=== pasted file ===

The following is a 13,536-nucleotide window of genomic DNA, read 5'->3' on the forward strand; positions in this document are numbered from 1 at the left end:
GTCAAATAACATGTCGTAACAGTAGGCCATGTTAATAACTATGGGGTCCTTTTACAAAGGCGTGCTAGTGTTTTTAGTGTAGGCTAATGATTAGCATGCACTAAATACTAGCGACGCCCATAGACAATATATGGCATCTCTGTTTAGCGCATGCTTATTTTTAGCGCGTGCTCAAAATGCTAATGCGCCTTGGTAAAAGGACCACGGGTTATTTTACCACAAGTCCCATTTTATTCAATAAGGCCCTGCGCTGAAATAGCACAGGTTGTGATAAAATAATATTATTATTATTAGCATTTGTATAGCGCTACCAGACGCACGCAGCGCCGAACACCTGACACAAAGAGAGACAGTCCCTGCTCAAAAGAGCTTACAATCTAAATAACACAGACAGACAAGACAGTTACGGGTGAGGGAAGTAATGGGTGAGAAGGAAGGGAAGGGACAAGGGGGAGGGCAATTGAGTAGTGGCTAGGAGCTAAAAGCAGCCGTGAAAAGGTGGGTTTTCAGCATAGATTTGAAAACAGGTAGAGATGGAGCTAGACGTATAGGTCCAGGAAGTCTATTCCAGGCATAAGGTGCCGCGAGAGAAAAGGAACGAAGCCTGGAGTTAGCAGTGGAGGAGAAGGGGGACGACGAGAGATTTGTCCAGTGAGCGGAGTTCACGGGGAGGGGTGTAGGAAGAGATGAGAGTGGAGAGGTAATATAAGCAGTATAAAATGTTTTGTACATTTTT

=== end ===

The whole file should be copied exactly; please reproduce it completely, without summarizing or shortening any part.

The following is a 13,536-nucleotide window of genomic DNA, read 5'->3' on the forward strand; positions in this document are numbered from 1 at the left end:
GTCAAATAACATGTCGTAACAGTAGGCCATGTTAATAACTATGGGGTCCTTTTACAAAGGCGTGCTAGTGTTTTTAGTGTAGGCTAATGATTAGCATGCACTAAATACTAGCGACGCCCATAGACAATATATGGCATCTCTGTTTAGCGCATGCTTATTTTTAGCGCGTGCTCAAAATGCTAATGCGCCTTGGTAAAAGGACCACGGGTTATTTTACCACAAGTCCCATTTTATTCAATAAGGCCCTGCGCTGAAATAGCACAGGTTGTGATAAAATAATATTATTATTATTAGCATTTGTATAGCGCTACCAGACGCACGCAGCGCCGAACACCTGACACAAAGAGAGACAGTCCCTGCTCAAAAGAGCTTACAATCTAAATAACACAGACAGACAAGACAGTTACGGGTGAGGGAAGTAATGGGTGAGAAGGAAGGGAAGGGACAAGGGGGAGGGCAATTGAGTAGTGGCTAGGAGCTAAAAGCAGCCGTGAAAAGGTGGGTTTTCAGCATAGATTTGAAAACAGGTAGAGATGGAGCTAGACGTATAGGTCCAGGAAGTCTATTCCAGGCATAAGGTGCCGCGAGAGAAAAGGAACGAAGCCTGGAGTTAGCAGTGGAGGAGAAGGGGGACGACGAGAGATTTGTCCAGTGAGCGGAGTTCACGGGGAGGGGTGTAGGAAGAGATGAGAGTGGAGAGGTAATATAAGCAGTATAAAATGTTTTGTACATTTTT